Nature Publishing Group
                14 December 2004
                14 January 2005
                17 January 2005
                : 92
                : 1
                : 131-139
                [1 ]Department of Intensive Care and Thoracic Oncology, Institut Jules Bordet, Centre des Tumeurs de l'Université Libre de Bruxelles, Belgium
                [2 ]Data Centre, Institut Jules Bordet, Centre des Tumeurs de l'Université Libre de Bruxelles, Belgium
                [3 ]Department of Nuclear Medicine, Institut Jules Bordet, Centre des Tumeurs de l'Université Libre de Bruxelles, Belgium
                [4 ]Department of Pathology, Institut Jules Bordet, Centre des Tumeurs de l'Université Libre de Bruxelles, Belgium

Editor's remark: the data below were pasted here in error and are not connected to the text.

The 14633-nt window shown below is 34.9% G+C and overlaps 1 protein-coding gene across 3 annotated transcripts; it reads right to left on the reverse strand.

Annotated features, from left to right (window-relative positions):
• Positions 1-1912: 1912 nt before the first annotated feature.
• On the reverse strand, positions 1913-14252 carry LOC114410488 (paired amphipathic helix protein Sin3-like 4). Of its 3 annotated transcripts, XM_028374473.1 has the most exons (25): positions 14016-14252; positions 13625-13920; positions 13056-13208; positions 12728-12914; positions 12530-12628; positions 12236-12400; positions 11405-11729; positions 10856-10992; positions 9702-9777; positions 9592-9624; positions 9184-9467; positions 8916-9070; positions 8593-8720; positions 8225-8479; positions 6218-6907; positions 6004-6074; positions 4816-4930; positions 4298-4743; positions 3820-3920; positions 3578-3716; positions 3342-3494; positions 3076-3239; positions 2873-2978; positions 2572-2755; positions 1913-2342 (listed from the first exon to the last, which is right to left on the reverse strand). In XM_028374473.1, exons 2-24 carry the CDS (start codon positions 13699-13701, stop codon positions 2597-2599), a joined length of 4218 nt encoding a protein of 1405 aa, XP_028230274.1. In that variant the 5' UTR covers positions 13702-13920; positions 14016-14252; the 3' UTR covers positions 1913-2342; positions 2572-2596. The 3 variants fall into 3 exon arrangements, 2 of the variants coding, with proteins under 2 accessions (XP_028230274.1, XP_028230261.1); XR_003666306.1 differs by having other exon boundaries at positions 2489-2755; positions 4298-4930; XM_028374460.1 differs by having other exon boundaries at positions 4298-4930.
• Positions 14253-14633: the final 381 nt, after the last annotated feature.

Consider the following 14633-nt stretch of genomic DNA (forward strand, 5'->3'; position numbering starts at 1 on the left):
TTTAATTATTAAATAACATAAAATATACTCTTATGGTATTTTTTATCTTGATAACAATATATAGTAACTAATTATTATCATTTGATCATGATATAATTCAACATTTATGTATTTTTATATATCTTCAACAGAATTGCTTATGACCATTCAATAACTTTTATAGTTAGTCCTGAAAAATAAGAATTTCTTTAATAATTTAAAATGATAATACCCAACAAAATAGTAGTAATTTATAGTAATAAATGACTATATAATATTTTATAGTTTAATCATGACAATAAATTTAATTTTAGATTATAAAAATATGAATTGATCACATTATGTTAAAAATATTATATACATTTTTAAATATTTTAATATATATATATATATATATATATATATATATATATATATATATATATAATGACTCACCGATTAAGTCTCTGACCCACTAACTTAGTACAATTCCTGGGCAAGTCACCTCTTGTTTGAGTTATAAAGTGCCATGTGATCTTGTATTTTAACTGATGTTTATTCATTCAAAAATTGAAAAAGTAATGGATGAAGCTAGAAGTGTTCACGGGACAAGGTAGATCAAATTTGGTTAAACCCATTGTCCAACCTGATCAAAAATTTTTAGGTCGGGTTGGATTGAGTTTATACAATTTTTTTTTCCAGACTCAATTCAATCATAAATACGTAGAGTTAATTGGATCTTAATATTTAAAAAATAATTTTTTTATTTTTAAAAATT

[5 ]Department of Surgery, Institut Jules Bordet, Centre des Tumeurs de l'Université Libre de Bruxelles, Belgium
                [6 ]Chest Department, CHU Calmette, Lille, France
                [7 ]FNRS (Fonds National de la Recherche Scientifique), Belgium
                Author notes
                [* ]Author for correspondence: celine.mascaux@ 123456bordet.be
                Copyright 2005, Cancer Research UK
                Molecular Diagnostics

                Oncology & Radiotherapy

                systematic review, p21, survival, lung cancer, ras, prognostic factor, meta-analysis